Today is Columbus Day or Indigenous Peoples’ Day, depending on your preference as a freeborn American. We have nothing against indigenous peoples, and count some among our ancestors, but we’ll spend the day playing old records by Ray Charles in celebration of the fellow who set off from the Old World and inadvertently found a new one.
To the more progressive way of thinking, ironically enough, Columbus is one of history’s greatest villains and his voyage one of history’s greatest catastrophes. If only Columbus had suppressed that dangerous human instinct to discover what is beyond the horizon, according to this progressive line of thought, the indigenous people would have been spared all the subsequent unpleasantness and the rest of the world would been spared the annoyance of modern America. This alternative history has a certain appeal, what with everyone living in perfect harmony with nature and bare-breasted women cavorting on the sandy beaches and all that, but it’s always struck us as rather hopefully speculative. One must ignore the likelihood that the indigenous people would have inflicted all sorts of unpleasantness on themselves over the past many centuries, as all people tend to do, and forgo all the life-enhancing discoveries that have resulted from that dangerous human instinct to discover what is beyond the horizon. One must also deny that America, for all its past sins and remaining faults, is one of the greatest things that has happened to humankind over the past five centuries and perhaps far greater than what might happened if everyone had just stayed put in their diversity-lacking homelands.
The late Flip Wilson had a very funny bit about Christopher Columbus in which the great explorer explains to Queen Isabella that “If I don’t discover America there’s not going to be a Benjamin Franklin, or a star-spangled banner or a land of the free and the home of the brave, and no Ray Charles.” In Wilson’s telling the queen panics at the thought of no Ray Charles, and immediately agrees to finance Columbus’ journey to America when he explains “That’s where all those records come from.” It’s a shrewd bit of anachronistic humor, but it also seems a profound rebuttal to all the Columbus-bashers who would rather celebrate Indigenous Peoples’ Day. Living in perfect harmony with nature would be cold in the winter and hot in the summer, the beaches where the bare-breasted women cavort will always be far away, the rest of the progressive vision of history’s perfect conclusion sounds quite dull and lacking in adventure, and the part about no Ray Charles is too horrible to contemplate.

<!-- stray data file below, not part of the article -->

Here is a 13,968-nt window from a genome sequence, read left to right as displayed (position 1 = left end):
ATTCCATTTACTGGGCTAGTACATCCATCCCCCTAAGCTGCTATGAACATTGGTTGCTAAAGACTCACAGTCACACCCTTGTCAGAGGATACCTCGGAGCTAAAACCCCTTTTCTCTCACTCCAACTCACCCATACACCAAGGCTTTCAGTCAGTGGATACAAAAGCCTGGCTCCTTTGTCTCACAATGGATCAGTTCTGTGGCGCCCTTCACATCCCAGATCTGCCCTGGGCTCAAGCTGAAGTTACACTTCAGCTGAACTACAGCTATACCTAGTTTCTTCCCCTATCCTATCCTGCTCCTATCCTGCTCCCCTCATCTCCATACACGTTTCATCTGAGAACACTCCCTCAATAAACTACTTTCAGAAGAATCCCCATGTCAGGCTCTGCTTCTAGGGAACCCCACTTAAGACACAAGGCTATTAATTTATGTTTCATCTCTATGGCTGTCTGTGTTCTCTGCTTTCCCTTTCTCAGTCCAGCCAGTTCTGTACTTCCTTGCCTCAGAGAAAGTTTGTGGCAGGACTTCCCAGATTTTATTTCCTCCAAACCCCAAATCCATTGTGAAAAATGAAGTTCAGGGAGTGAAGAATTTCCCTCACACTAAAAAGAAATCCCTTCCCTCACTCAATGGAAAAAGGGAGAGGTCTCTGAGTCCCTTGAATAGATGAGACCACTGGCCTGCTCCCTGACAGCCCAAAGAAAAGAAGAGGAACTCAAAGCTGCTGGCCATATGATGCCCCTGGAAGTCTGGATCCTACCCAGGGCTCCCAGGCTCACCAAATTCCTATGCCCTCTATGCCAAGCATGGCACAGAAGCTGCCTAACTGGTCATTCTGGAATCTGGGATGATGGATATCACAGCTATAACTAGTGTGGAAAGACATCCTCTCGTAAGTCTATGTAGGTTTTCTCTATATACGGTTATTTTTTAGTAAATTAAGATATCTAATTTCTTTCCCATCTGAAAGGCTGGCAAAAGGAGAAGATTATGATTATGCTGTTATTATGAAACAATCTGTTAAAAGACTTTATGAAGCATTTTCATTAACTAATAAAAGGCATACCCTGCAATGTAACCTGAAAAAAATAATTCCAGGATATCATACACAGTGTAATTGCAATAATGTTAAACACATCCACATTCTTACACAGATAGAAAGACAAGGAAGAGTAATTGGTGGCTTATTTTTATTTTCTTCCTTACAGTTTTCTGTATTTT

We’ll do what we can for the indigenous peoples, which will probably involve modern medical discoveries and a technological economy, but we’ll also take some time out today to be grateful that Christopher Columbus brought the Old World’s know-how to this hemisphere. Christopher Columbus was one of those rare men who refused to stay put and dared to find out what was beyond the horizon, and he discovered the land where the Ray Charles records came from, and that’s worth a day of celebration.
— Bud Norman